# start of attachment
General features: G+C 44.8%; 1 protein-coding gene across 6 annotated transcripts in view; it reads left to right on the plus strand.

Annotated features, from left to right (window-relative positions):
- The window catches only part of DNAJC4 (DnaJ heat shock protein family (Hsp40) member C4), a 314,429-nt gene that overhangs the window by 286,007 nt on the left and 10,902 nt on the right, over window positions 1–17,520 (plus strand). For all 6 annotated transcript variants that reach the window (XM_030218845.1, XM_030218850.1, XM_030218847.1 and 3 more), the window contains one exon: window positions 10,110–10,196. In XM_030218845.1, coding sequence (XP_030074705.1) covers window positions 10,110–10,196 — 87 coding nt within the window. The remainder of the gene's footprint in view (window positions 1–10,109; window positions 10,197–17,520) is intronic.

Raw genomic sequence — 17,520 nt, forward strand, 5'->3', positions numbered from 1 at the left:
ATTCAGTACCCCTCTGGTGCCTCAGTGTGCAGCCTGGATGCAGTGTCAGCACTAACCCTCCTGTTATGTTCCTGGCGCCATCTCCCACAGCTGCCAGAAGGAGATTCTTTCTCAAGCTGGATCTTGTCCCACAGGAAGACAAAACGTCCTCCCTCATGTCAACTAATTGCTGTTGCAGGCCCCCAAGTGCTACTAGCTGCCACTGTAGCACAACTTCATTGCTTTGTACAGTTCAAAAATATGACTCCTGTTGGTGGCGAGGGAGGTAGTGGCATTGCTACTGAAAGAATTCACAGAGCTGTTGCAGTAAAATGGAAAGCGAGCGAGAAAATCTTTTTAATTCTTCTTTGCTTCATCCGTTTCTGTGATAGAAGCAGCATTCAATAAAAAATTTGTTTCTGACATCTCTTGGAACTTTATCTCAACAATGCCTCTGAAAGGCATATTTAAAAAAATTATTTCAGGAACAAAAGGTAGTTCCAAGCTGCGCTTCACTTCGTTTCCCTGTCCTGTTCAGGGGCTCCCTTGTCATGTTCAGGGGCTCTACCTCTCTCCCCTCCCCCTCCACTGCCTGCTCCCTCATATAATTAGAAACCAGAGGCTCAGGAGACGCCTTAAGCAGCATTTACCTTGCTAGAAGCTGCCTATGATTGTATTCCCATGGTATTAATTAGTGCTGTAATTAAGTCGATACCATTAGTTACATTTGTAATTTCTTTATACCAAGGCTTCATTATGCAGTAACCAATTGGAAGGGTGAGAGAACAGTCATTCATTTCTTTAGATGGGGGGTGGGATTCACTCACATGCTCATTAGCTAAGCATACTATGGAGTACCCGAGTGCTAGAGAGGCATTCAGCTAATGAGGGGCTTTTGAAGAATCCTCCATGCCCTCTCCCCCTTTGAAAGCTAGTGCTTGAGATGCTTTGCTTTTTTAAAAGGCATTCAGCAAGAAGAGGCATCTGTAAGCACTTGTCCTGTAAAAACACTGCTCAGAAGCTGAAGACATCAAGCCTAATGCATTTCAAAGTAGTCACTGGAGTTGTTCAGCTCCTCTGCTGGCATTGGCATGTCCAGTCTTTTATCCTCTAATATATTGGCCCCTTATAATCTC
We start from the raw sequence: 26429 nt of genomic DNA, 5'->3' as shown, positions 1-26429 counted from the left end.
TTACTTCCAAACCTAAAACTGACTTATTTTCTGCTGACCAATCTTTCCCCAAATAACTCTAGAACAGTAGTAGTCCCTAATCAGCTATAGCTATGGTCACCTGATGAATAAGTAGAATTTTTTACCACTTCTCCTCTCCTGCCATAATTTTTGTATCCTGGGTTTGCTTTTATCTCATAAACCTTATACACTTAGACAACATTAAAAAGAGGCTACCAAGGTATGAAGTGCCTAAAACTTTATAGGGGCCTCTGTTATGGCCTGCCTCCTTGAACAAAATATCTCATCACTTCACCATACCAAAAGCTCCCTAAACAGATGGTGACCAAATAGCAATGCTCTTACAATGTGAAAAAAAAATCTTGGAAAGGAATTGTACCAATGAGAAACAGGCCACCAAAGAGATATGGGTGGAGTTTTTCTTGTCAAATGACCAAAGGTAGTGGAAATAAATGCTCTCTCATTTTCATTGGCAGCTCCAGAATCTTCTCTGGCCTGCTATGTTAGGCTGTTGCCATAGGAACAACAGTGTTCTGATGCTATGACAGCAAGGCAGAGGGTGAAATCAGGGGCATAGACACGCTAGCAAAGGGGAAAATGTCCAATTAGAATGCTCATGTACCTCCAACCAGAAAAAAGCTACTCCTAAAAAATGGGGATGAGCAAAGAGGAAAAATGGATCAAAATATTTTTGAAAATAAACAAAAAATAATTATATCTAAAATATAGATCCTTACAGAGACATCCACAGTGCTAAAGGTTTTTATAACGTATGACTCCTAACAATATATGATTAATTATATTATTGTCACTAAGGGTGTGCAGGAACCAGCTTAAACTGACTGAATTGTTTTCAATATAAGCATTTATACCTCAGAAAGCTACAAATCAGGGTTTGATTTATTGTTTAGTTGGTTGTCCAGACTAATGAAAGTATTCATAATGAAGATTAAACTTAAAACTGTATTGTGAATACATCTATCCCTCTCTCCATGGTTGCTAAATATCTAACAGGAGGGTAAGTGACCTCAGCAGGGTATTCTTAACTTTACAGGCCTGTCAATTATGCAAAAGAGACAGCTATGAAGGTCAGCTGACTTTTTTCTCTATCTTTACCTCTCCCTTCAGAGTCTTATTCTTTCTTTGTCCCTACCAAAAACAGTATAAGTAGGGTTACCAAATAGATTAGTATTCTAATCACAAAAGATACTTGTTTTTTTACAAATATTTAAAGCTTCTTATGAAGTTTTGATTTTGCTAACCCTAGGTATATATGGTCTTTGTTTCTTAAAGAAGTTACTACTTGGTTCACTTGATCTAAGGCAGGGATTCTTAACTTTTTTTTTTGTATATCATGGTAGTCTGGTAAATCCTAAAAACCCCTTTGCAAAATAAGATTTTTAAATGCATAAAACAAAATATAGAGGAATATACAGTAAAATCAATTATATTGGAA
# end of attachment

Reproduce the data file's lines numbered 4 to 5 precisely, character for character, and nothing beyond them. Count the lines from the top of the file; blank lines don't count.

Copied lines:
Raw genomic sequence — 17,520 nt, forward strand, 5'->3', positions numbered from 1 at the left:
ATTCAGTACCCCTCTGGTGCCTCAGTGTGCAGCCTGGATGCAGTGTCAGCACTAACCCTCCTGTTATGTTCCTGGCGCCATCTCCCACAGCTGCCAGAAGGAGATTCTTTCTCAAGCTGGATCTTGTCCCACAGGAAGACAAAACGTCCTCCCTCATGTCAACTAATTGCTGTTGCAGGCCCCCAAGTGCTACTAGCTGCCACTGTAGCACAACTTCATTGCTTTGTACAGTTCAAAAATATGACTCCTGTTGGTGGCGAGGGAGGTAGTGGCATTGCTACTGAAAGAATTCACAGAGCTGTTGCAGTAAAATGGAAAGCGAGCGAGAAAATCTTTTTAATTCTTCTTTGCTTCATCCGTTTCTGTGATAGAAGCAGCATTCAATAAAAAATTTGTTTCTGACATCTCTTGGAACTTTATCTCAACAATGCCTCTGAAAGGCATATTTAAAAAAATTATTTCAGGAACAAAAGGTAGTTCCAAGCTGCGCTTCACTTCGTTTCCCTGTCCTGTTCAGGGGCTCCCTTGTCATGTTCAGGGGCTCTACCTCTCTCCCCTCCCCCTCCACTGCCTGCTCCCTCATATAATTAGAAACCAGAGGCTCAGGAGACGCCTTAAGCAGCATTTACCTTGCTAGAAGCTGCCTATGATTGTATTCCCATGGTATTAATTAGTGCTGTAATTAAGTCGATACCATTAGTTACATTTGTAATTTCTTTATACCAAGGCTTCATTATGCAGTAACCAATTGGAAGGGTGAGAGAACAGTCATTCATTTCTTTAGATGGGGGGTGGGATTCACTCACATGCTCATTAGCTAAGCATACTATGGAGTACCCGAGTGCTAGAGAGGCATTCAGCTAATGAGGGGCTTTTGAAGAATCCTCCATGCCCTCTCCCCCTTTGAAAGCTAGTGCTTGAGATGCTTTGCTTTTTTAAAAGGCATTCAGCAAGAAGAGGCATCTGTAAGCACTTGTCCTGTAAAAACACTGCTCAGAAGCTGAAGACATCAAGCCTAATGCATTTCAAAGTAGTCACTGGAGTTGTTCAGCTCCTCTGCTGGCATTGGCATGTCCAGTCTTTTATCCTCTAATATATTGGCCCCTTATAATCTC